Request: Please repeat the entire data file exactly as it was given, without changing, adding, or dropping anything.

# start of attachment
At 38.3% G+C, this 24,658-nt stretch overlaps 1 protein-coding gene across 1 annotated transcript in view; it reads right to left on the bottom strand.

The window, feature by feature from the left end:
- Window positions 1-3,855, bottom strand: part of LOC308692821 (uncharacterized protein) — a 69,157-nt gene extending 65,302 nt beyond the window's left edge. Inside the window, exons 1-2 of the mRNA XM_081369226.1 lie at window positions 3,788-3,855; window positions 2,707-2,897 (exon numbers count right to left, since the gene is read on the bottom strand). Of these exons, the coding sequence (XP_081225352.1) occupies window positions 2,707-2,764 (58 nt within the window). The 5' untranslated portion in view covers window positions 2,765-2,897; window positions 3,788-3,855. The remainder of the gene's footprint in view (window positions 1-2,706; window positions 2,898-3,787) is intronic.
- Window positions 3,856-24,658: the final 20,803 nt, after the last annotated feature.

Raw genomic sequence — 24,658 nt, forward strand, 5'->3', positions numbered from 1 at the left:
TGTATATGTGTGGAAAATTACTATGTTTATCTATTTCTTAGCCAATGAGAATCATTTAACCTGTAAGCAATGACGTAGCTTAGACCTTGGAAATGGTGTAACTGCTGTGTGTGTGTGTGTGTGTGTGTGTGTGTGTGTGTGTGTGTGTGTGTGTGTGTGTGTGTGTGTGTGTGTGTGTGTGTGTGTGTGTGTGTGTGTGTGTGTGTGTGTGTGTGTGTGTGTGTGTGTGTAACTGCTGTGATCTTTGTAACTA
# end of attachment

At 38.3% G+C, this 24,658-nt stretch overlaps 1 protein-coding gene across 1 annotated transcript in view; it reads right to left on the bottom strand.

The window, feature by feature from the left end:
- Window positions 1-3,855, bottom strand: part of LOC308692821 (uncharacterized protein) — a 69,157-nt gene extending 65,302 nt beyond the window's left edge. Inside the window, exons 1-2 of the mRNA XM_081369226.1 lie at window positions 3,788-3,855; window positions 2,707-2,897 (exon numbers count right to left, since the gene is read on the bottom strand). Of these exons, the coding sequence (XP_081225352.1) occupies window positions 2,707-2,764 (58 nt within the window). The 5' untranslated portion in view covers window positions 2,765-2,897; window positions 3,788-3,855. The remainder of the gene's footprint in view (window positions 1-2,706; window positions 2,898-3,787) is intronic.
- Window positions 3,856-24,658: the final 20,803 nt, after the last annotated feature.

Raw genomic sequence — 24,658 nt, forward strand, 5'->3', positions numbered from 1 at the left:
TGTATATGTGTGGAAAATTACTATGTTTATCTATTTCTTAGCCAATGAGAATCATTTAACCTGTAAGCAATGACGTAGCTTAGACCTTGGAAATGGTGTAACTGCTGTGTGTGTGTGTGTGTGTGTGTGTGTGTGTGTGTGTGTGTGTGTGTGTGTGTGTGTGTGTGTGTGTGTGTGTGTGTGTGTGTGTGTGTGTGTGTGTGTGTGTGTGTGTGTGTGTGTGTGTGTGTAACTGCTGTGATCTTTGTAACTA